Another design museum in Miami: The new Miami Center for Architecture & Design (MCAD) opened its inaugural exhibit “Drawn from Miami” last week. The show examines the city through architectural design that has shaped the city’s urban identity. An open call drew in 350 design submissions—mostly hand drawings—of which, 105 were selected for the exhibit. In 2011, the Miami chapter of the AIA initiated a proposal for the city’s first architecture museum and in 2012, the chapter reserved a spot in downtown Miami’s historic Post Office building. [MCAD]
New York City installs new street lights on 125th St. [ Matt Chaban] In other museum news: A growing public demand for culture has caused a rapid increase of museum-building in China, or what director of Columbia University’s China Megacities Lab Jeffery Johnson calls “museumification.” “We’ve seen museum-building booms elsewhere, but nothing of this sustained magnitude and pace,” says Johnson. [The Economist]
This is a roving underwater base station designed by “sea architect” Jacques Rougerie. Welp, nothing beats that for frontier design. There’s a Kickstarter campaign for those inclined to join Rougerie under the sea. [National Geographic]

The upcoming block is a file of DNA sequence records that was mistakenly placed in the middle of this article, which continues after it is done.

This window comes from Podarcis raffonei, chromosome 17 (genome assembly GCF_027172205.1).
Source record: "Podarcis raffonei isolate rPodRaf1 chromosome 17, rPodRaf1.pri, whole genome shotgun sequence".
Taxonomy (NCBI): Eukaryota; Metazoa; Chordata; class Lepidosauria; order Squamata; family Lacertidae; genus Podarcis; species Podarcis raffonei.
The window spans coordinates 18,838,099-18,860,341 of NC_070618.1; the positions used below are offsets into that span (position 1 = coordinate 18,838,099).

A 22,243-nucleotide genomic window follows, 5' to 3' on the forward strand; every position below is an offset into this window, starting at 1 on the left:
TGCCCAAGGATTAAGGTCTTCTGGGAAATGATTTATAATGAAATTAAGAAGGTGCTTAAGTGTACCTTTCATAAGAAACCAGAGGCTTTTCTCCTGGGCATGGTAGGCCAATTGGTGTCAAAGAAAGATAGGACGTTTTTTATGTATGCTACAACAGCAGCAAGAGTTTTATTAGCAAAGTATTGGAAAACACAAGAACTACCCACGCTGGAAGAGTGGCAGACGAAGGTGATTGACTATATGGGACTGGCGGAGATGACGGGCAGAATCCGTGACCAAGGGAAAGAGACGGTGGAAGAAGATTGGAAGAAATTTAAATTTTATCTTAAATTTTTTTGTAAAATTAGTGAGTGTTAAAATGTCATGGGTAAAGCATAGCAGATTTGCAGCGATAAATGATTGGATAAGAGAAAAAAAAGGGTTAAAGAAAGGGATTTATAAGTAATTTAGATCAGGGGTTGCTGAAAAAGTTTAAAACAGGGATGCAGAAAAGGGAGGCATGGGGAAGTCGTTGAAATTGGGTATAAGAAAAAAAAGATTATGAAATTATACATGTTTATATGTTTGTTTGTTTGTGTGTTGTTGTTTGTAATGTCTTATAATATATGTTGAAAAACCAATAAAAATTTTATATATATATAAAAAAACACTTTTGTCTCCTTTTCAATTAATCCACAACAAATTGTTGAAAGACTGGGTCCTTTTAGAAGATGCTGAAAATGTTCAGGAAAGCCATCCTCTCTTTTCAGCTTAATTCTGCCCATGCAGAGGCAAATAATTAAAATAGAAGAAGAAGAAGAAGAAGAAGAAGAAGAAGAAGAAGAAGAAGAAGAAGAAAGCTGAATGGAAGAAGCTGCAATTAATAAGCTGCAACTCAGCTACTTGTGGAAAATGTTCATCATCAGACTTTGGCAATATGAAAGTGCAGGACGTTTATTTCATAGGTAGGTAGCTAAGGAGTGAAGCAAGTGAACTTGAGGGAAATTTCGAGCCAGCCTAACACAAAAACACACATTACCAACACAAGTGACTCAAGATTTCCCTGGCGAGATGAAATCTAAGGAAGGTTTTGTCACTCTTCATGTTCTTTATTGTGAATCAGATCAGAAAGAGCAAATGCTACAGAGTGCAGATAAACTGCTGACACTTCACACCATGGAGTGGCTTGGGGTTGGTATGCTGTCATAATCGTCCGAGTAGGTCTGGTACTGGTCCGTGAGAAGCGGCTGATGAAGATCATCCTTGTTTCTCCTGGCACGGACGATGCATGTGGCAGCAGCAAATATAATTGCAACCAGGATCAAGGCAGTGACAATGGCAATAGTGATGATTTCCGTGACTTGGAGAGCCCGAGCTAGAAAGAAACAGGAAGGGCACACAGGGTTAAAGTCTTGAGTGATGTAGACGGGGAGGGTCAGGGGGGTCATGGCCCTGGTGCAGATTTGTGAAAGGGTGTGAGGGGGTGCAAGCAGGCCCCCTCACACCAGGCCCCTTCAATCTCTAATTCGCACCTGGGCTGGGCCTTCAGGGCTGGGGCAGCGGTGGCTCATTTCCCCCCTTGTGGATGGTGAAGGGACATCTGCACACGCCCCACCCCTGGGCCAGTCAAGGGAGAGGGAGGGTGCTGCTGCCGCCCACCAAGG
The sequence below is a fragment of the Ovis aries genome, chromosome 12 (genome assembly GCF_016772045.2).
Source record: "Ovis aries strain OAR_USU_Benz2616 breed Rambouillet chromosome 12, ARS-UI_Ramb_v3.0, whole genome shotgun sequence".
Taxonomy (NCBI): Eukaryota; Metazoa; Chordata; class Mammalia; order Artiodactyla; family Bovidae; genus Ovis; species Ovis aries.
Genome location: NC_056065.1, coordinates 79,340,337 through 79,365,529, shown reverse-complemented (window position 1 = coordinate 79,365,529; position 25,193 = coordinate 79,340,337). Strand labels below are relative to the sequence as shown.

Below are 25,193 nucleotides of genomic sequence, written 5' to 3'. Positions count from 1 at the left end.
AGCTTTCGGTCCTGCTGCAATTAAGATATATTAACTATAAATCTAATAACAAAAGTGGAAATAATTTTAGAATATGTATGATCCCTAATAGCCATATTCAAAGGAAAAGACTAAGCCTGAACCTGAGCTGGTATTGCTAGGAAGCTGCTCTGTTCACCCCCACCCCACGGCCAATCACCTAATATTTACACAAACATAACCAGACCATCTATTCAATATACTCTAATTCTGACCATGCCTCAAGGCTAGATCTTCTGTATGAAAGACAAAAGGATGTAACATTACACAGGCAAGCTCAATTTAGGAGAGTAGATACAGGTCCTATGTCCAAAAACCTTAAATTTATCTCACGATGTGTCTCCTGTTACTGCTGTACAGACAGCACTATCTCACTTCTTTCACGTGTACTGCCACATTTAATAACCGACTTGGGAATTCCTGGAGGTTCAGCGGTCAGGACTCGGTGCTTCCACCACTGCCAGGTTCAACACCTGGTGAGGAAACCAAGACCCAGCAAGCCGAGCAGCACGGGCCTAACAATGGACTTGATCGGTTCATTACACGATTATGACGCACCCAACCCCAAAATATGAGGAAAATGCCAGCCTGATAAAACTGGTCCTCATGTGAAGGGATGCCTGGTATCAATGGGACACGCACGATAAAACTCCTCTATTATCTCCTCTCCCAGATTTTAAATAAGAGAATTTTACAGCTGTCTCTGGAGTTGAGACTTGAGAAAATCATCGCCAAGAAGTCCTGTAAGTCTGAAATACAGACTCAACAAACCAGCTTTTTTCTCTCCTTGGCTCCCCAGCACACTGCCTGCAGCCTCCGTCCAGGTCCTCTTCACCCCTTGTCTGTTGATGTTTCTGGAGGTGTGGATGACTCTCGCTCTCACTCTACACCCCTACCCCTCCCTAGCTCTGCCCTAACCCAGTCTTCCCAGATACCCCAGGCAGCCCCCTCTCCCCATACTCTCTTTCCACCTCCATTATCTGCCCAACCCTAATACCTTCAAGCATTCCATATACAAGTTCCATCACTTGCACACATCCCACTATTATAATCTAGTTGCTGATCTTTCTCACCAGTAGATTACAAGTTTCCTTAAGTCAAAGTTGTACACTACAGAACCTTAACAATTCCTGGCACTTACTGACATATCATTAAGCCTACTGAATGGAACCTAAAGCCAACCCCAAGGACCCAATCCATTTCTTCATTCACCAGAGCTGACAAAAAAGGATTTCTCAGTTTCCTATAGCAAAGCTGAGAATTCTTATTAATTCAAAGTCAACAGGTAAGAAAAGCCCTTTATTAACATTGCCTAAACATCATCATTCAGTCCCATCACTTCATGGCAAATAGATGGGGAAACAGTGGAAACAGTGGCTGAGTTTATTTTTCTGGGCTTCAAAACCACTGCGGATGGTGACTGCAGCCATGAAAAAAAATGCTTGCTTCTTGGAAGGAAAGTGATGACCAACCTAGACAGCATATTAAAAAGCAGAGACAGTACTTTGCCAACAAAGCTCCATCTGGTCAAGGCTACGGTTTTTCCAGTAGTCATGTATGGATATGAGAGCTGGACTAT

Detroit architect Harold Varner dies at age 78. His firm, Sims Varner and Associates, designed the Charles H. Wright Museum of African-American History. [The Washington Post]
This isn’t the only rebranding in the architecture world. Austin’s largest and oldest firm Page Southerland Page will now simply be Page and another old Austin firm, Bury + Partners, is rebranding its name to Bury. [Austin Business Journal]
The owners of the Oakland basketball team, the Golden State Warriors, are part of one of at least three potential investment groups interested in buying the A’s and building a new $500 million ballpark in Oakland. [East Bay Express]
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